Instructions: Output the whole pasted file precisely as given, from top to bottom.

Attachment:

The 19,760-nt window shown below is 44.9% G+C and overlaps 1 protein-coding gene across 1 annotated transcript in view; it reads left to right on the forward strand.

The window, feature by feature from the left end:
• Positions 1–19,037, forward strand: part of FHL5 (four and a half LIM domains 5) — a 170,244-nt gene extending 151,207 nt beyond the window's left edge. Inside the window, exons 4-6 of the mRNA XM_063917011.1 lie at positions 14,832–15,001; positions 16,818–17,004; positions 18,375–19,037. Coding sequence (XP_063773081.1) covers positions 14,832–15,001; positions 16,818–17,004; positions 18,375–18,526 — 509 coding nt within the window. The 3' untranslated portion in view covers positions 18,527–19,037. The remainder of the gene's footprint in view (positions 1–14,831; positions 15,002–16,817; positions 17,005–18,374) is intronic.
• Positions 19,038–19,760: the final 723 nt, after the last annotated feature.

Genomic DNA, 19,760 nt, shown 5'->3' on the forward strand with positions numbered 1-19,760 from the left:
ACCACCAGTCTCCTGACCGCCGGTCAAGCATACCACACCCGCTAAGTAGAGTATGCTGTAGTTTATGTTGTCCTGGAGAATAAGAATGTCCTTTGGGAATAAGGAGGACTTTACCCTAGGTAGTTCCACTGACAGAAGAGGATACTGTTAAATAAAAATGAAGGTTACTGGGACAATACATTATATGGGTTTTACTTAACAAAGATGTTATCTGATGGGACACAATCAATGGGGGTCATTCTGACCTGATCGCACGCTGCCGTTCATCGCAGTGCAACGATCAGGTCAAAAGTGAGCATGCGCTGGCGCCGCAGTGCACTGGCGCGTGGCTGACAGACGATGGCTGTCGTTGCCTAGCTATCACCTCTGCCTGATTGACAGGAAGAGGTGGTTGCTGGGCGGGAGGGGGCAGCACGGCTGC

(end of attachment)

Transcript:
The 19,760-nt window shown below is 44.9% G+C and overlaps 1 protein-coding gene across 1 annotated transcript in view; it reads left to right on the forward strand.

The window, feature by feature from the left end:
• Positions 1–19,037, forward strand: part of FHL5 (four and a half LIM domains 5) — a 170,244-nt gene extending 151,207 nt beyond the window's left edge. Inside the window, exons 4-6 of the mRNA XM_063917011.1 lie at positions 14,832–15,001; positions 16,818–17,004; positions 18,375–19,037. Coding sequence (XP_063773081.1) covers positions 14,832–15,001; positions 16,818–17,004; positions 18,375–18,526 — 509 coding nt within the window. The 3' untranslated portion in view covers positions 18,527–19,037. The remainder of the gene's footprint in view (positions 1–14,831; positions 15,002–16,817; positions 17,005–18,374) is intronic.
• Positions 19,038–19,760: the final 723 nt, after the last annotated feature.

Genomic DNA, 19,760 nt, shown 5'->3' on the forward strand with positions numbered 1-19,760 from the left:
ACCACCAGTCTCCTGACCGCCGGTCAAGCATACCACACCCGCTAAGTAGAGTATGCTGTAGTTTATGTTGTCCTGGAGAATAAGAATGTCCTTTGGGAATAAGGAGGACTTTACCCTAGGTAGTTCCACTGACAGAAGAGGATACTGTTAAATAAAAATGAAGGTTACTGGGACAATACATTATATGGGTTTTACTTAACAAAGATGTTATCTGATGGGACACAATCAATGGGGGTCATTCTGACCTGATCGCACGCTGCCGTTCATCGCAGTGCAACGATCAGGTCAAAAGTGAGCATGCGCTGGCGCCGCAGTGCACTGGCGCGTGGCTGACAGACGATGGCTGTCGTTGCCTAGCTATCACCTCTGCCTGATTGACAGGAAGAGGTGGTTGCTGGGCGGGAGGGGGCAGCACGGCTGC